AD #3185 – Stellantis May Use Foxconn’s EV Platforms; XPeng Developing VTOLs; Google Maps Displays Efficient Routes

October 19th, 2021 at 11:46am

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Listen to “AD #3185 – Stellantis May Use Foxconn's EV Platforms; Google Maps Displays Efficient Routes; XPeng Raises Money for VTOLs” on Spreaker.

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Runtime: 8:15

0:07 Stellantis Could Use Foxconn’s EV Platforms
0:57 Stellantis Forms Battery JV with Samsung
1:19 Stellantis Starting Partnership for European Charging Network
2:21 Volvo App Helps Get More EV Range
2:51 Google Maps Will Display Efficient Routes
3:33 BMW Shows Electric Police Scooter
4:11 Toyota Cuts Production Again
4:38 XPeng Raises Money to Develop VTOLs
5:42 Prize Money Will Up Competition at AV Race

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25 Comments to “AD #3185 – Stellantis May Use Foxconn’s EV Platforms; XPeng Developing VTOLs; Google Maps Displays Efficient Routes”

  1. ChuckGrenci Says:

    I don’t think we’ll see VTOL’s (flying cars) until autonomous cars have been mastered. These vehicles will need to be ‘corralled’ electronically to avoid contact. “Fender-bender” takes on a whole new definition at altitude. It seems that at least they’ve got the technology to get these things in the air; I remember when I was around 16 y/o seeing in “Popular Mechanics” ads touting the arrival (ground floor opportunities as they were looking for investors) for these flying cars (I’m 70 y/o now so I’m glad I did buy into their claims).

  2. wmb Says:

    It makes no since to me that Stellantis is so far behind other OEMs on BEV. I mean didn’t they announce a EV muscle car reveal recently? Didn’t they just give 10 million dollars to each of their brands to pump life into each and no one thought about development of a BEV?! Wait a minute, wasn’t there a report here on Autoline that Stellantis had in development three or four platforms for the EV interests? Two for small and medium vehicles, another for full size and another for work trucks/vehicles, right? What happened with those plans, so that now they have to farm the work out to a supplier/third party?

  3. WineGeek Says:

    I keep hearing about the chip shortage day after day… What I don’t hear is a plan to alleviate the chip shortage. Is everyone waiting for the factory in Taiwan to restart at full production? There was a story that Intel was going to start making chips in the US. What happened to that plan?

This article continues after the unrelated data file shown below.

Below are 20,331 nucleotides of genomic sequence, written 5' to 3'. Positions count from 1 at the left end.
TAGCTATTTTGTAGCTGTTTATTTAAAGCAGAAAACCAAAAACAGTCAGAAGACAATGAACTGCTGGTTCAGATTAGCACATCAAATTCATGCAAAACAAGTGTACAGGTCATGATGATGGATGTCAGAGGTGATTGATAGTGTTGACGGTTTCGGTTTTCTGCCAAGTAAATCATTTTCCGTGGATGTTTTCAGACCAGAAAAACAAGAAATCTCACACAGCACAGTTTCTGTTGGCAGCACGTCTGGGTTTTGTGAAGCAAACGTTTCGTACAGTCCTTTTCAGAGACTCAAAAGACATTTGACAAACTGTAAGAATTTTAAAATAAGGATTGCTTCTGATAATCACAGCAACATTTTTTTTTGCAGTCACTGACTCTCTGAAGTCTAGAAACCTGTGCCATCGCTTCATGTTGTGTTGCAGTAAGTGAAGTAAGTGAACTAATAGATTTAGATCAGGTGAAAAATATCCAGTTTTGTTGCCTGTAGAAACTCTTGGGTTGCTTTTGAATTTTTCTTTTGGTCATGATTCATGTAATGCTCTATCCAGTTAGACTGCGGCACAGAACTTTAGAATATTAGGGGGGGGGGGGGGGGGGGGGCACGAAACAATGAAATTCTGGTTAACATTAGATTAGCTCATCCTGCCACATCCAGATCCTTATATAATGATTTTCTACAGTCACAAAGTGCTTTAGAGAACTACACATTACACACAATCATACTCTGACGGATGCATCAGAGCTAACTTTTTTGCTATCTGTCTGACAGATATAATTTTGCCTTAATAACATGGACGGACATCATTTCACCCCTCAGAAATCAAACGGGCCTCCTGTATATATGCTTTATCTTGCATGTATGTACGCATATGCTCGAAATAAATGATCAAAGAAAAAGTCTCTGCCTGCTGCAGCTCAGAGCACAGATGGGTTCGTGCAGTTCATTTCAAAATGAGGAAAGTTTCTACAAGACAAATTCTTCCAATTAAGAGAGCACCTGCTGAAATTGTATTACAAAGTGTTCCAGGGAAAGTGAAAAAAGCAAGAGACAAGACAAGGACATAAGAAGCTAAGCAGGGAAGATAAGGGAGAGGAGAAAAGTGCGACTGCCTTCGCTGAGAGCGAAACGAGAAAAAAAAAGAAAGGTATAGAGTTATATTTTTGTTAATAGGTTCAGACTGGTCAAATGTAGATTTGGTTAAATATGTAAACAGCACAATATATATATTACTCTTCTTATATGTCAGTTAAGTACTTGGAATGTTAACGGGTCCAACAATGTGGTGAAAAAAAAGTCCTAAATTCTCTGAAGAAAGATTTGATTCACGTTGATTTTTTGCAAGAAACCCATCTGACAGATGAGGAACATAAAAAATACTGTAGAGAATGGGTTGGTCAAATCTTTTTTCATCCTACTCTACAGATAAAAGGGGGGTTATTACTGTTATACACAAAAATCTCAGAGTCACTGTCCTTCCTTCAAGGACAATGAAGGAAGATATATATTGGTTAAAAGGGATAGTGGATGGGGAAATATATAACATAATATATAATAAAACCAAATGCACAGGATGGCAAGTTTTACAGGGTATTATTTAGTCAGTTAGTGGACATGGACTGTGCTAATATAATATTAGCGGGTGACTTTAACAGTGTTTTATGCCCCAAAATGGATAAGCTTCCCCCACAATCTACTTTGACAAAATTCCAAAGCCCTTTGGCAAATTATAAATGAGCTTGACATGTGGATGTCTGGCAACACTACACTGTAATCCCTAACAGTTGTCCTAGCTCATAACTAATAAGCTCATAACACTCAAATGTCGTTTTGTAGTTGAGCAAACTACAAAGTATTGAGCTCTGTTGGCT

Why not an AAH talk about chip solutions and upcoming potential long term solutions. There must be a lot of long term planning underway as well as some shovels in the ground that point to a possible correction to this mess.

    I’ve never seen such a disaster with so few solutions offered. Come on auto entrepreneurs lets get moving forget about IPOs for EV manufacturers that will never make anything because the market will be saturated How about an IPO for a new chip manufacturer in the heartland to build chip so we can be building cars again.

  4. Tom Cain Says:

    Still can’t get any response on how to watch the Indy Autonomous Challenge.

  5. XA351GT Says:

    A video I saw perfectly depicts why most people have EV anxiety. The guy shows a small EV back hoe. Says it works great and is as good as the diesel version for the 2 HOURS of run time. then takes 8 HOURS to fully charge using a very lkarge diesel generator. Seeing that it has to make one ask if we have to use diesel anyway why not just use the diesel back hoe and finish the job in less time than it takes to recharge the EV one. For many EV cars will be the same issue. If they are doing long extended driving the travel time will be longer to charge the vehicle than to just drive the distance on gas. I think that was explained with Ford taking the Mach E around the country to repeat what was done over a 100 years ago and the trip takes longer now than then. That makes zero sense to most rational thinking people .

  6. Lambo2015 Says: